Development of the Surface Urban Energy and Water Balance Scheme (SUEWS) for cold climate cities
- 1University of Helsinki, Department of Physics, Helsinki, Finland
- 2University of Reading, Department of Meteorology, Reading, UK
- 3University of Helsinki, Department of Geosciences and Geography, Helsinki, Finland
- 4University of Helsinki, Department of Environmental Sciences, Helsinki, Finland
- 5McGill University, Department of Natural Resource Sciences, Montreal, QC, Canada
Abstract. The Surface Urban Energy and Water Balance Scheme (SUEWS) is developed to include snow. The processes addressed include accumulation of snow on the different urban surface types: snow albedo and density aging, snow melting and re-freezing of meltwater. Individual model parameters are assessed and independently evaluated using long-term observations in the two cold climate cities of Helsinki and Montreal. Eddy covariance sensible and latent heat fluxes and snow depth observations are available for two sites in Montreal and one in Helsinki. Surface runoff from two catchments (24 and 45 ha) in Helsinki and snow properties (albedo and density) from two sites in Montreal are also analysed. As multiple observation sites with different land-cover characteristics are available in both cities, model development is conducted independent of evaluation.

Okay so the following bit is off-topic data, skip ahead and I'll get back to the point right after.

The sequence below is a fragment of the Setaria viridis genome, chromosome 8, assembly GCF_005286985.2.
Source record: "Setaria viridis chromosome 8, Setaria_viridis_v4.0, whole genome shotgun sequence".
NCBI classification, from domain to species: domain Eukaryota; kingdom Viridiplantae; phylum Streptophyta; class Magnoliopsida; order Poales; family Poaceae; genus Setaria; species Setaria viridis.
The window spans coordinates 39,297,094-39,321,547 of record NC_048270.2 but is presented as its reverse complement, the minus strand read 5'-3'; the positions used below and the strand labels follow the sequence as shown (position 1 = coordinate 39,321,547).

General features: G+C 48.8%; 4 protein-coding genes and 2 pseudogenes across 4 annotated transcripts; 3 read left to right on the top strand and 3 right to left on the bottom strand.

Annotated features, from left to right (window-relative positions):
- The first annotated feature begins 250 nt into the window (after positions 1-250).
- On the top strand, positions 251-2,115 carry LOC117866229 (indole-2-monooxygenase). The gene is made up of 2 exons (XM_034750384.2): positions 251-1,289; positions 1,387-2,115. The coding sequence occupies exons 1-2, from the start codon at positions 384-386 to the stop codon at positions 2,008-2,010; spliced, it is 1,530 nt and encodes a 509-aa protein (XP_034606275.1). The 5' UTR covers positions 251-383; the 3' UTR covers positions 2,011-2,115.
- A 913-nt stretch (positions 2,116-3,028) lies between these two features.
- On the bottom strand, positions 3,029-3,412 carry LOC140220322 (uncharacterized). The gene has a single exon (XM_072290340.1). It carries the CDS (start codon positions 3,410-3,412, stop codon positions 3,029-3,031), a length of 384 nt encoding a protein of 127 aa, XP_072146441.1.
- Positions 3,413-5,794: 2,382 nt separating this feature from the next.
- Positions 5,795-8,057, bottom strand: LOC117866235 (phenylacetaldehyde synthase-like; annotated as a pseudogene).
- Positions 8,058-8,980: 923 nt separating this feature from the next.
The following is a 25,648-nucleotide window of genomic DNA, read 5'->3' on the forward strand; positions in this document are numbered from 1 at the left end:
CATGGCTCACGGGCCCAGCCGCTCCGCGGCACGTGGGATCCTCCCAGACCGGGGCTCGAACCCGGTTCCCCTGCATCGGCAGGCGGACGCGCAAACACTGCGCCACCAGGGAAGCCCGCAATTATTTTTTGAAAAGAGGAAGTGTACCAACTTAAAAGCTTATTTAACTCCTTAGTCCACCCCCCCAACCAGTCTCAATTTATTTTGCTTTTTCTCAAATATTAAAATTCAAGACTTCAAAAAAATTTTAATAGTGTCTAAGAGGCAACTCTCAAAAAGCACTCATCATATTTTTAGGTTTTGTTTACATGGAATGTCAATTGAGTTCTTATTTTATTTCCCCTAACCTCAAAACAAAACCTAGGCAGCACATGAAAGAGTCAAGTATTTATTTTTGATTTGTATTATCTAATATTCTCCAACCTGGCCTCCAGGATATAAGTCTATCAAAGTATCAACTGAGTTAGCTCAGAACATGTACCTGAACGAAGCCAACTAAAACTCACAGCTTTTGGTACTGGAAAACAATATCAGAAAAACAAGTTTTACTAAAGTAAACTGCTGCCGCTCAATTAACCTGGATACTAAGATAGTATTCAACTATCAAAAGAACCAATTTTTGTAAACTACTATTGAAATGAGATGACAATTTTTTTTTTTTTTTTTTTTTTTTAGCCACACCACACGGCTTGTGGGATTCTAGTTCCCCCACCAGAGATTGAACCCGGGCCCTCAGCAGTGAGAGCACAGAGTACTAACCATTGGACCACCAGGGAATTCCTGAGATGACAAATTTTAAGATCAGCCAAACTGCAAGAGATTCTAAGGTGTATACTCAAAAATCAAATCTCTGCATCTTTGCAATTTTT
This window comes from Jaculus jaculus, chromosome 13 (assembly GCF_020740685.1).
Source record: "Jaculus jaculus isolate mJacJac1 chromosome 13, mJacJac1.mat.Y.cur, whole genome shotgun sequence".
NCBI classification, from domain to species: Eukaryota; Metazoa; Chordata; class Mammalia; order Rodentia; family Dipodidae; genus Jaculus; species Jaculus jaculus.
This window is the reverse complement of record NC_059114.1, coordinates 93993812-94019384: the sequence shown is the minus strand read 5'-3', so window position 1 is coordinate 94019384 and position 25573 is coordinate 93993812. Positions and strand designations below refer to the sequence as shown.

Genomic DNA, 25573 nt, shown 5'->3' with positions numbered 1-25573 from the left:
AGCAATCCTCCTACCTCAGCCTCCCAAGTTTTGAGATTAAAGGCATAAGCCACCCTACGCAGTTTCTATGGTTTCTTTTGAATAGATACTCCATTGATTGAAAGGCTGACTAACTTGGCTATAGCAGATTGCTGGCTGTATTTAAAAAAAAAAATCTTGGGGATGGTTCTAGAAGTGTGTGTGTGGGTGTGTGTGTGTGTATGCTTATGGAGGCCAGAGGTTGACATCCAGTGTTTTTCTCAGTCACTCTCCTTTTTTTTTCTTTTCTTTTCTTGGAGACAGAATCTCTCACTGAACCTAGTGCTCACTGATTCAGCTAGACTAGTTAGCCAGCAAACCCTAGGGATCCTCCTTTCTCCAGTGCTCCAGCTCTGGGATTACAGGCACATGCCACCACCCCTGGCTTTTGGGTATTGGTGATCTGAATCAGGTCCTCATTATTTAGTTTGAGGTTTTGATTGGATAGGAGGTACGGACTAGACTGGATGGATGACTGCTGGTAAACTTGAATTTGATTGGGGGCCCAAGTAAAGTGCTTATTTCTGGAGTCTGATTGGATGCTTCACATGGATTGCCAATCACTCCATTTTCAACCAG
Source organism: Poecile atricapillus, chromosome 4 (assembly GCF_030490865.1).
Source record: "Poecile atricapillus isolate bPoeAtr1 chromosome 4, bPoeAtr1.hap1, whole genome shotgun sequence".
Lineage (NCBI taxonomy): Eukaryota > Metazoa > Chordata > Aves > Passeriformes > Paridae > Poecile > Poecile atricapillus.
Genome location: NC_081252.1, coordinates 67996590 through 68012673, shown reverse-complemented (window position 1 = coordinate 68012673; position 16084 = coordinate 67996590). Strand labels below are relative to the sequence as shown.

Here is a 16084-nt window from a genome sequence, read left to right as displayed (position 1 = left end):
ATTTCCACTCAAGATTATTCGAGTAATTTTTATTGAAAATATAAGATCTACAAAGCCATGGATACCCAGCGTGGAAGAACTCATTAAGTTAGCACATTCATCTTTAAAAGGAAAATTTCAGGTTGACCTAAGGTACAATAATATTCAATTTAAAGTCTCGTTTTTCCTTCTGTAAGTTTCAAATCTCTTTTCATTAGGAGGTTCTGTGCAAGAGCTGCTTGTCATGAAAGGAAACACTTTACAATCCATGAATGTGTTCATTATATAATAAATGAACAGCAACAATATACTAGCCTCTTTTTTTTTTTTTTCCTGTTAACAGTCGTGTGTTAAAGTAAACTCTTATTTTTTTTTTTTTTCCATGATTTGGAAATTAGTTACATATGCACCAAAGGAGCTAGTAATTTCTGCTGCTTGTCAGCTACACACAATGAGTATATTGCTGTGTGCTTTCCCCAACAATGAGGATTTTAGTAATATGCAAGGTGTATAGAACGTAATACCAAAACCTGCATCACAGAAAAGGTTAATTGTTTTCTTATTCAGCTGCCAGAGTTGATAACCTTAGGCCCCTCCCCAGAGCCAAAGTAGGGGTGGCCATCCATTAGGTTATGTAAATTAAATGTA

The developed model simulates snowmelt related runoff well (within 19% and 3% for the two catchments in Helsinki when there is snow on the ground), with the springtime peak estimated correctly. However, the observed runoff peaks tend to be smoother than the simulated ones, likely due to the water holding capacity of the catchments and the missing time lag between the catchment and the observation point in the model. For all three sites the model simulates the timing of the snow accumulation and melt events well, but underestimates the total snow depth by 18–20% in Helsinki and 29–33% in Montreal. The model is able to reproduce the diurnal pattern of net radiation and turbulent fluxes of sensible and latent heat during cold snow, melting snow and snow-free periods. The largest model uncertainties are related to the timing of the melting period and the parameterization of the snowmelt. The results show that the enhanced model can simulate correctly the exchange of energy and water in cold climate cities at sites with varying surface cover.